We spent much of the time at the various tanks and exhibits around the central hall. From the tiny, brightly-colored cardinal tetras to the massive Giant arapaima in the Amazon exhibit, Shedd Aquarium has a lot to offer. Check out the teeth on this guy.
We enjoyed the touch pools as well. You can tell that the starfish aren’t keen on people handling them all day, given that they congregate on the other side of the tank.
Shedd Aquarium required much more time than I anticipated, eating up the entire afternoon. Near the end of our visit we headed to see the shark and stingray area. However, the line was ridiculous, so we skipped this final section. It was time to head out, but not before stopping to take in the lovely view of the Chicago skyline from here.
Walk In The Park
Although we had tired feet from standing so long at the aquarium, a walk along Lakeshore Park was still a must. We enjoyed the views of the water, but Chicago was really living up to its nickname. At least I thought that was where it got its nickname. I’d find out the next morning from other patrons at our breakfast spot that it refers to the city’s politics over the years (LOL). The wind off Lake Michigan was still ridiculous.
We turned west toward the row of skyscrapers when Buckingham Fountain came into view. Grant Park is a lovely spot with city on one side and lake on the other.
We headed up along Michigan Avenue for a bit before cutting over to the middle of the Loop. if you’re unfamiliar with the city, The Loop is the central business district, named for the elevated railway loop that serves the downtown. From there we caught the “L” (I guess? This one was underground) back to the Thompson.
Flying by the seat of your pants can result in both the best travel and the worst travel. The serendipity of the restaurant you stumble across is delightful. Other times you end up wasting time planning in the moment rather than when you were still home. Or places end up being closed, have lines, etc.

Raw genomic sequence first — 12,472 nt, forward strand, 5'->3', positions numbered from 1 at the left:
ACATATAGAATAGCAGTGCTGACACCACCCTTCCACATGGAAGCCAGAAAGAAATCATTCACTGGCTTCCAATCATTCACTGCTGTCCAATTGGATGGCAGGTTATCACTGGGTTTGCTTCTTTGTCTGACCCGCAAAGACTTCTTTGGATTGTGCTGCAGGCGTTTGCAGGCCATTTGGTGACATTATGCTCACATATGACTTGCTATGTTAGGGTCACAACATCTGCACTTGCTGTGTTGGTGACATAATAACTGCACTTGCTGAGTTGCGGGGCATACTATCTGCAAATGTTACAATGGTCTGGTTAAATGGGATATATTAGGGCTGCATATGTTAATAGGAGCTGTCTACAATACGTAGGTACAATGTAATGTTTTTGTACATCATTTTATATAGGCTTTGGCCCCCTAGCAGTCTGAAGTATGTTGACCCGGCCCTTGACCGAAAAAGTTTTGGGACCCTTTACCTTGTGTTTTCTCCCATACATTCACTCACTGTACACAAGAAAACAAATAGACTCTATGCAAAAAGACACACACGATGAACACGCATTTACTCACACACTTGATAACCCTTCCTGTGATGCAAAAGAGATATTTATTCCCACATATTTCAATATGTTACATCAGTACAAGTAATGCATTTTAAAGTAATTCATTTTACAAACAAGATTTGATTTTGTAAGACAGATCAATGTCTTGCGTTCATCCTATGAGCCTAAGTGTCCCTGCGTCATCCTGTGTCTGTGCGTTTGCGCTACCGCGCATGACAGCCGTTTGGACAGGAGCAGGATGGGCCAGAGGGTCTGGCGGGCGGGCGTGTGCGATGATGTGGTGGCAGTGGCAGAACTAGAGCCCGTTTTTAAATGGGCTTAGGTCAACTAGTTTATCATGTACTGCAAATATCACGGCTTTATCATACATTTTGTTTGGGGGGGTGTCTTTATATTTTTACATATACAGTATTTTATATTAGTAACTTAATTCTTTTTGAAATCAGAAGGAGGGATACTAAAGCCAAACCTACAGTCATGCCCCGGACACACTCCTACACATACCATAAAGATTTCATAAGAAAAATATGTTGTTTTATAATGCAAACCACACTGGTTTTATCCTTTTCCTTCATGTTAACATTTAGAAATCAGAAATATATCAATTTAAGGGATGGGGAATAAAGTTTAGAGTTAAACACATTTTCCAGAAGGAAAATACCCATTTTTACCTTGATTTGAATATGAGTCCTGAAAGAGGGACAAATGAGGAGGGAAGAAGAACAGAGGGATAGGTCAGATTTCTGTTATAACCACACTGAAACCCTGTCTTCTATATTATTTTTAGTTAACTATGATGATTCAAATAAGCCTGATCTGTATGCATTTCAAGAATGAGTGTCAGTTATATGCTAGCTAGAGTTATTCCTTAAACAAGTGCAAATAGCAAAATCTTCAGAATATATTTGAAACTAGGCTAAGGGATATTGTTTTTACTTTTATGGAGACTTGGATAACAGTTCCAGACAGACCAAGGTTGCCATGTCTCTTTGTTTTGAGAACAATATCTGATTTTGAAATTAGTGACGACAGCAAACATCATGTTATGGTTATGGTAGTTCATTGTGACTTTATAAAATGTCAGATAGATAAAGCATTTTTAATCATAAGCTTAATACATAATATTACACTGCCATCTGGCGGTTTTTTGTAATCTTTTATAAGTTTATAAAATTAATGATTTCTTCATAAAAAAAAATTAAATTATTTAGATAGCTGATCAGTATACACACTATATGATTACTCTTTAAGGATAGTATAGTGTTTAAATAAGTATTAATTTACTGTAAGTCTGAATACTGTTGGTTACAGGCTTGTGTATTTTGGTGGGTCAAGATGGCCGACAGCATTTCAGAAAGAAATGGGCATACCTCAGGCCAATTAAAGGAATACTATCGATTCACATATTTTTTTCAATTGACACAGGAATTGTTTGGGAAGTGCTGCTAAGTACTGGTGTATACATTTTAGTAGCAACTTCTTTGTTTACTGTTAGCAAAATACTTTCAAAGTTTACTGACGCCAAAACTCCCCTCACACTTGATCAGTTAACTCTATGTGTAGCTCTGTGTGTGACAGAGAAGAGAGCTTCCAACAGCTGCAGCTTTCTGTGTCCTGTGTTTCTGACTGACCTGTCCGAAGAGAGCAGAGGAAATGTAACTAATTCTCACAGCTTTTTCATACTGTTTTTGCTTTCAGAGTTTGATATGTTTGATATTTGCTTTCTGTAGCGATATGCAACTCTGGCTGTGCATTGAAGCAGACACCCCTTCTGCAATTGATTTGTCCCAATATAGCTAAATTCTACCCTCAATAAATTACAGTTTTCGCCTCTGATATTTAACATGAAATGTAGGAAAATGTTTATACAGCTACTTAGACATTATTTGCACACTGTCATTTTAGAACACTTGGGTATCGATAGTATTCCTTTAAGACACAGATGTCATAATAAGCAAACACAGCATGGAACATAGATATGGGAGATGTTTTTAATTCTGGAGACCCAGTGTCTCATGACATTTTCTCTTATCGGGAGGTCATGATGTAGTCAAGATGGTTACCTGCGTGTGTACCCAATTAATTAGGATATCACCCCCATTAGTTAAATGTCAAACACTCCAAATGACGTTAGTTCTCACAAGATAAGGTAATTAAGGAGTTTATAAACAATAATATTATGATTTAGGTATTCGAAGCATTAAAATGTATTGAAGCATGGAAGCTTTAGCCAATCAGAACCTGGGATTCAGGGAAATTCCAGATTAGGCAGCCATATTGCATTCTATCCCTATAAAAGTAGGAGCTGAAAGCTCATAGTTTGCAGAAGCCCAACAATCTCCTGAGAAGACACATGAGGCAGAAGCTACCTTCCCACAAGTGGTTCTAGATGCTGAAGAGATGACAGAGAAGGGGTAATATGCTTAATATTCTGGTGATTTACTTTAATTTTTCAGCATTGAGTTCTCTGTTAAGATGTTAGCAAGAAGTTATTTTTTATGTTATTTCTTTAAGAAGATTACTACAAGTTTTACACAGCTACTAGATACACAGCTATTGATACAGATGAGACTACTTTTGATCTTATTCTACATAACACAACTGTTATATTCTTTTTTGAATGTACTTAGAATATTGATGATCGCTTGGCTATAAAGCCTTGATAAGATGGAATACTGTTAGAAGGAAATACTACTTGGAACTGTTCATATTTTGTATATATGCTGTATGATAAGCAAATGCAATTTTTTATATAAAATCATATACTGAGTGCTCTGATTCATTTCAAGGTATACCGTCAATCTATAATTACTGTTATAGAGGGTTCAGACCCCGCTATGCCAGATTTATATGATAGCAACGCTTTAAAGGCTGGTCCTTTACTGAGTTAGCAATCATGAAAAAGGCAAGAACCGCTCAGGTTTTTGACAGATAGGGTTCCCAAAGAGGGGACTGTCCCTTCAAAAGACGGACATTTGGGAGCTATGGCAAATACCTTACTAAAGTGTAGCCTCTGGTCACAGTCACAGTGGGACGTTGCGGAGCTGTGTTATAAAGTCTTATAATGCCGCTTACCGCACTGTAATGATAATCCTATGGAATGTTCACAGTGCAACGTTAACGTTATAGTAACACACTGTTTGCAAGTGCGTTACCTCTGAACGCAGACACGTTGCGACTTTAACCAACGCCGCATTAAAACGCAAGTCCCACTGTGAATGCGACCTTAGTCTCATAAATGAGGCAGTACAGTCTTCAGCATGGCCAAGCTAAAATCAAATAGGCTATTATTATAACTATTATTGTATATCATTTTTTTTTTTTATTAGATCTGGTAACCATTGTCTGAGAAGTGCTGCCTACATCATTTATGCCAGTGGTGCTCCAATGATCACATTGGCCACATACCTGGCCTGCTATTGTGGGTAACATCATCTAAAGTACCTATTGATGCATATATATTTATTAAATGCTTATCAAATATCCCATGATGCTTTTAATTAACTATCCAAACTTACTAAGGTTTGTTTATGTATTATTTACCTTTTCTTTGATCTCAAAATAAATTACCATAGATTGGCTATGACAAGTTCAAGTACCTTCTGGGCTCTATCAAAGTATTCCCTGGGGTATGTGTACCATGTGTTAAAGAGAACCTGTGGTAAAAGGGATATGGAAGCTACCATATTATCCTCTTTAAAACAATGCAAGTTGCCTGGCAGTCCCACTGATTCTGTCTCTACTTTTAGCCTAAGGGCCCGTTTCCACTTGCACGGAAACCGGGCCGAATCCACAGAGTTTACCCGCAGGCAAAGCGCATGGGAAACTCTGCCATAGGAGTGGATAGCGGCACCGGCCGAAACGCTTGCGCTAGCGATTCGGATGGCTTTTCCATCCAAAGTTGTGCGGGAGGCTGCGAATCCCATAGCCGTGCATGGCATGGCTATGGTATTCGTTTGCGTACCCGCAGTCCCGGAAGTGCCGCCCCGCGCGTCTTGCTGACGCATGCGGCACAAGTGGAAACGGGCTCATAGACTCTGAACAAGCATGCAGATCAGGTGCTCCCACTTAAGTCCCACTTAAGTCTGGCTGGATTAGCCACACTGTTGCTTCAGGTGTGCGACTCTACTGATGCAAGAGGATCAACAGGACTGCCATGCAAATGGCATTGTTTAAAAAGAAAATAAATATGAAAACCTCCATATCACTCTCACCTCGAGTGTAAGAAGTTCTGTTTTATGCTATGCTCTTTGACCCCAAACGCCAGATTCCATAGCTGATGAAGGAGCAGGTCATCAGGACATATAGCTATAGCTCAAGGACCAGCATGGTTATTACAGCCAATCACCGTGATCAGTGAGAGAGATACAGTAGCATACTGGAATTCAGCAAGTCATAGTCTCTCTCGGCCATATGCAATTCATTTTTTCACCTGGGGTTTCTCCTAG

But this was one of those moments. I found myself Googling “best restaurants in the near north side” when we were back at the hotel. Last minute planning at its best. However, these are plenty of nice restaurants around the Thompson Hotel. I settled on Lou Malnati’s, a highly rated pizzeria within view of our room. The flagship location in here in the Gold Coast/Near North Side, and they serve a classic Chicago deep dish pie. Can’t really go wrong with pizza twice in one day.
I’m not sure what I was expecting for my first Chicago deep-dish pizza (ever, not just one from Chicago), but this one beat all expectations. The crust is amazing, and the cheese, sauce and toppings utterly delicious. I’ve had great pizza and terrible pizza. Lou Malnati’s is easily in the top 3.
It’s amazing how stuffed you can feel from a pizza that appears so small. I can eat an entire 12-inch pizza myself if it is thin enough. This is exactly the opposite. I made it through two slices, after which I was satisfied. But can’t let that last go to waste when your kid only wants one piece!
Although day one in the Windy City was filled with more aquarium time than I anticipated, it was still a great introduction to Chicago. The rest was what I love to do most: simply walk the streets and bit and get a feel for the place. We enjoyed Grant Park and our brief walk into the Loop, but the neighborhood in the Near North Side around the Thompson Hotel is honestly probably my favorite that we explored.
After the early morning start (at least based on California time), I made sure we got to bed at a reasonable time. I did spend about half an hour downstairs at the Salone Nico, the classy lounge at the Thompson, doing a bit of last-minute planning for our next day. I have a terrible habit of writing down no more than lists of places and ideas, not actually crafting them into an itinerary until a trip is already underway. I’m better with international travel. Domestic? I’ll keep winging it.